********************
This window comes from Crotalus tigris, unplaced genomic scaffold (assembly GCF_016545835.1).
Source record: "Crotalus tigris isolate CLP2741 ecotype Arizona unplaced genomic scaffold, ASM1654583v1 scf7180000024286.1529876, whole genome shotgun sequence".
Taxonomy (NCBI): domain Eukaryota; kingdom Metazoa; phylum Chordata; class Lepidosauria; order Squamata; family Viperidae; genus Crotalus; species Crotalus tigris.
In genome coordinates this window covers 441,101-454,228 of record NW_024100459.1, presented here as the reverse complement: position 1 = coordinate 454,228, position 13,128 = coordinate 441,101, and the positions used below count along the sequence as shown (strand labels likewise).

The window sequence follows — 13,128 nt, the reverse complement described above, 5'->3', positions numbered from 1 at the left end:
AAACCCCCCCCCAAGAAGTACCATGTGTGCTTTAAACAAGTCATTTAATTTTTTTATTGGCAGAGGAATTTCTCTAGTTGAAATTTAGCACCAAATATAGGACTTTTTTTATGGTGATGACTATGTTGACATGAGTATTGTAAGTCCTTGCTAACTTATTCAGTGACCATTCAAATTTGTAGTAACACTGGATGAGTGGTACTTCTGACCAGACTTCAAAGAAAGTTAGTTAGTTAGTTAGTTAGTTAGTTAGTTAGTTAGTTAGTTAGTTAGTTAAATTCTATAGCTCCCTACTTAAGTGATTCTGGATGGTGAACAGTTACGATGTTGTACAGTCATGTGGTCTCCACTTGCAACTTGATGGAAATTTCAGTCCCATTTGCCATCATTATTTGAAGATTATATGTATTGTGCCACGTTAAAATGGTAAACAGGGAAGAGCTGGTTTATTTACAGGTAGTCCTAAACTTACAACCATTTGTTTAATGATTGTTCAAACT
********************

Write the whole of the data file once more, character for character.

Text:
This window comes from Crotalus tigris, unplaced genomic scaffold (assembly GCF_016545835.1).
Source record: "Crotalus tigris isolate CLP2741 ecotype Arizona unplaced genomic scaffold, ASM1654583v1 scf7180000024286.1529876, whole genome shotgun sequence".
Taxonomy (NCBI): domain Eukaryota; kingdom Metazoa; phylum Chordata; class Lepidosauria; order Squamata; family Viperidae; genus Crotalus; species Crotalus tigris.
In genome coordinates this window covers 441,101-454,228 of record NW_024100459.1, presented here as the reverse complement: position 1 = coordinate 454,228, position 13,128 = coordinate 441,101, and the positions used below count along the sequence as shown (strand labels likewise).

The window sequence follows — 13,128 nt, the reverse complement described above, 5'->3', positions numbered from 1 at the left end:
AAACCCCCCCCCAAGAAGTACCATGTGTGCTTTAAACAAGTCATTTAATTTTTTTATTGGCAGAGGAATTTCTCTAGTTGAAATTTAGCACCAAATATAGGACTTTTTTTATGGTGATGACTATGTTGACATGAGTATTGTAAGTCCTTGCTAACTTATTCAGTGACCATTCAAATTTGTAGTAACACTGGATGAGTGGTACTTCTGACCAGACTTCAAAGAAAGTTAGTTAGTTAGTTAGTTAGTTAGTTAGTTAGTTAGTTAGTTAGTTAGTTAAATTCTATAGCTCCCTACTTAAGTGATTCTGGATGGTGAACAGTTACGATGTTGTACAGTCATGTGGTCTCCACTTGCAACTTGATGGAAATTTCAGTCCCATTTGCCATCATTATTTGAAGATTATATGTATTGTGCCACGTTAAAATGGTAAACAGGGAAGAGCTGGTTTATTTACAGGTAGTCCTAAACTTACAACCATTTGTTTAATGATTGTTCAAACT